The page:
The path Sanders has followed was both prescribed and unexpected. His campaign long ago plotted a strategy for winning, which included victories in Iowa, New Hampshire and Nevada, survival in South Carolina and a big strike on Super Tuesday. He is on track, and by the day after Super Tuesday he is expected to hold a lead in pledged delegates. The question is how big that lead will be.
That he has stayed on this path came only after wholly unexpected turns. His grass-roots cash machine never deserted him, but still he appeared to be in political trouble through the late summer and early fall, regarded by his critics as a bit of a relic from 2016 as attention turned elsewhere.
Then came his heart attack in October. At that time, the odds of him having to quit the race seemed higher than the odds of him being where he is today. He is giving the party establishment shivers, and officials are beginning to worry about managing a national convention in Milwaukee that could go beyond the first ballot for the first time since 1952.
The Democrats' angst comes at a time when the president, in the aftermath of impeachment, is emboldened. He is moving to purge enemies, meddle in the affairs of justice and tighten his grip broadly on the government. His western swing, as The Washington Post's Ashley Parker reported, was the embodiment of a president unleashed and unabashed. His approval rating in the latest Post-ABC News poll stood at 43% with 53% disapproving. But in Gallup's tracking, as of the beginning of last week, his ratings stood at 49% positive, 48% negative - the first time in his presidency that he was net positive.
Three events before Super Tuesday will shape some of what happens to the Democrats that day: the results from Nevada, Tuesday's debate in Charleston, South Carolina, and next Saturday's South Carolina primary. Iowa and New Hampshire have produced surprises, and these events also could do that, including a possible Biden revival or one of the others in pursuit of Sanders showing unexpected strength in a diverse electorate.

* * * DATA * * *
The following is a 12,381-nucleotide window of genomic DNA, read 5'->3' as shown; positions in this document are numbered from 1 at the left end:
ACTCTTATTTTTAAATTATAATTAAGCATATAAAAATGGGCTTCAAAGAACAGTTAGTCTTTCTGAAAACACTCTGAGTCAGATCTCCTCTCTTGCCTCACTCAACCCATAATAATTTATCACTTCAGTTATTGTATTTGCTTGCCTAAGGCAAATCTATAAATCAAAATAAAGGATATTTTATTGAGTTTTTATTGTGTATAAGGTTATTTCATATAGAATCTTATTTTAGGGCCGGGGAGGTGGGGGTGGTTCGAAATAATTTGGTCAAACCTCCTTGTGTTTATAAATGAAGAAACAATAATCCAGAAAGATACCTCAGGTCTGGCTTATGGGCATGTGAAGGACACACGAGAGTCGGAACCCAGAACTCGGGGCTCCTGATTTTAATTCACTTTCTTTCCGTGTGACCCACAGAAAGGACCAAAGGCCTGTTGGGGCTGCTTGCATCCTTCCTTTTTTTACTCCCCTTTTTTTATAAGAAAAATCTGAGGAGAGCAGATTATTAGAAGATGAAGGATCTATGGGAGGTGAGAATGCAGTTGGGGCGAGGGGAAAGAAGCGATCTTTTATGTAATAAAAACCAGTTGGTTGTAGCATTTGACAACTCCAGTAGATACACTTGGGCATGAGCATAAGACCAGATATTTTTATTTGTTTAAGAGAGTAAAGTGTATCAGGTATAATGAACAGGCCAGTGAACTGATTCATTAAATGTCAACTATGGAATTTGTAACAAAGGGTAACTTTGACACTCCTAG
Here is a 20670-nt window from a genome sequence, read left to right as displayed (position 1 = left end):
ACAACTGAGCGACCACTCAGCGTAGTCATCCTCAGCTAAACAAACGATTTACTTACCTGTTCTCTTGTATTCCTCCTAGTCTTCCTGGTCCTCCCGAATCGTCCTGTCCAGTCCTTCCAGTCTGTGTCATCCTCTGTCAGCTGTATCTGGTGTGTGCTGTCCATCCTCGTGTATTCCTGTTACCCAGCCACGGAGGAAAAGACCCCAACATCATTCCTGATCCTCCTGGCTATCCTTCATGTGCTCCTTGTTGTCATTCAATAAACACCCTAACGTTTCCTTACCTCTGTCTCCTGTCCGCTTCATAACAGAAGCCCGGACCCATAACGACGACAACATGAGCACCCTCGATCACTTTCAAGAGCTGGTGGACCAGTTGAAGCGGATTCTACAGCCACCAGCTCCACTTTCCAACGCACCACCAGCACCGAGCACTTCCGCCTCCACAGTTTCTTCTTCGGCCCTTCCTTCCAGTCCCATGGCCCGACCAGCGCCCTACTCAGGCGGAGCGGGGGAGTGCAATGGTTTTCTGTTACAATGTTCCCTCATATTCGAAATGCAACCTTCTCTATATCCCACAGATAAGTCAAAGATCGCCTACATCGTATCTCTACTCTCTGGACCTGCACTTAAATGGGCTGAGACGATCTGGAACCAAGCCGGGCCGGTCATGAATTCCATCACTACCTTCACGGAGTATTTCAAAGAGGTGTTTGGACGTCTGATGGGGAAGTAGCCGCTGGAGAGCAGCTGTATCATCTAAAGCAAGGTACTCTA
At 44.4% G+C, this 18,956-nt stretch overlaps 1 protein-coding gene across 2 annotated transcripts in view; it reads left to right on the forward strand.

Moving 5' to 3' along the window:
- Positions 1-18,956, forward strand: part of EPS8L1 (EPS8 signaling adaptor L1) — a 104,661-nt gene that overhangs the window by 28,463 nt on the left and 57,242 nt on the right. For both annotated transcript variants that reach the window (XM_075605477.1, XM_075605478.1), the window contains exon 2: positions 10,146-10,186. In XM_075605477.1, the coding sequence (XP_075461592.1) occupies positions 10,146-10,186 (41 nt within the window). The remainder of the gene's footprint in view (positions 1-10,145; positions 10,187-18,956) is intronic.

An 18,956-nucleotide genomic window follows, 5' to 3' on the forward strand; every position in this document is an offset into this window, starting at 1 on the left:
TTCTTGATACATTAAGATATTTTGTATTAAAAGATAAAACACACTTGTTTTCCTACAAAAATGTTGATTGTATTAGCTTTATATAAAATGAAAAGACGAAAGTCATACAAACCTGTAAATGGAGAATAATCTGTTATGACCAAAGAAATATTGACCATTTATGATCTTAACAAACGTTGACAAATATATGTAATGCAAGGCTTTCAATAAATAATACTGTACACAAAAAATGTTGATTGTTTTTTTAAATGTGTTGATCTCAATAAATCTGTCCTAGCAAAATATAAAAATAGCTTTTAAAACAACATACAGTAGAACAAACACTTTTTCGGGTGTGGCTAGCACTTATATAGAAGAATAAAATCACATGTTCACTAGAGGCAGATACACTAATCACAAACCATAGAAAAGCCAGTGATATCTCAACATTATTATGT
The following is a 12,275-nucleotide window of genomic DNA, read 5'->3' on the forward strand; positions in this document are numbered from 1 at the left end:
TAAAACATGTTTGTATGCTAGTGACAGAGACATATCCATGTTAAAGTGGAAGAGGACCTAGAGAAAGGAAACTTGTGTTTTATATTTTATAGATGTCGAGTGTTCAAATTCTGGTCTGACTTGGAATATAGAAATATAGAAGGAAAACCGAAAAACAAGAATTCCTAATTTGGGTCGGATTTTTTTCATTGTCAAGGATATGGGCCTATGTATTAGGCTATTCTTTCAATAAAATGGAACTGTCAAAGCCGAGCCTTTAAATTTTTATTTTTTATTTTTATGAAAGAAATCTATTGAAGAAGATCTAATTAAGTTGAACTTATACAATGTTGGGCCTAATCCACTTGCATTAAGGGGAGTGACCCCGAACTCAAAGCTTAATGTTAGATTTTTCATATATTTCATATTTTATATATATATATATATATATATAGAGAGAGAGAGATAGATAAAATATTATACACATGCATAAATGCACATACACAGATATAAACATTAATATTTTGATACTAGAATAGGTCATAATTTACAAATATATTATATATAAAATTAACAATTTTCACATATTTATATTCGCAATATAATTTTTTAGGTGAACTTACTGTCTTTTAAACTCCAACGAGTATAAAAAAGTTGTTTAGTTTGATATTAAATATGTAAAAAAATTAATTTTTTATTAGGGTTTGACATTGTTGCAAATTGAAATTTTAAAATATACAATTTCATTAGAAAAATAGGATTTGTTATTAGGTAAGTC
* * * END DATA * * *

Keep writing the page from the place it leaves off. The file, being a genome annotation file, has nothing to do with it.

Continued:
Bloomberg, who isn't on the Nevada or South Carolina ballots, saw his stock take a beating at last week's Las Vegas debate. He will try to bounce back at Tuesday's debate in Charleston. On Friday, he reversed course on one issue that hung him up in Nevada, announcing he was releasing three women from nondisclosure agreements. He probably hasn't heard the last of that issue or others that put him on the defensive in Las Vegas.
On Super Tuesday, candidates will compete for 1,357 delegates, 34% of all the pledged delegates that will be allocated during the primaries and caucuses. California alone will award 415, with an additional 223 in Texas and 110 in North Carolina. Two big unknowns are how many candidates will win more than a handful of delegates that day and whether the results push some candidates out of the race.
Then the overriding question will be whether any candidate can get to 1,991 pledged delegates before Milwaukee. Terry McAuliffe, the former governor of Virginia and past chair of the Democratic National Committee, posed the question of the hour the other day: "Who can get 50 [percent] plus one?" he asked. "Nobody has shown they can go beyond their base. No one's shown they can bring all the elements of the party together."
Absent that, Democrats will remain divided and speeding toward a damaging collision.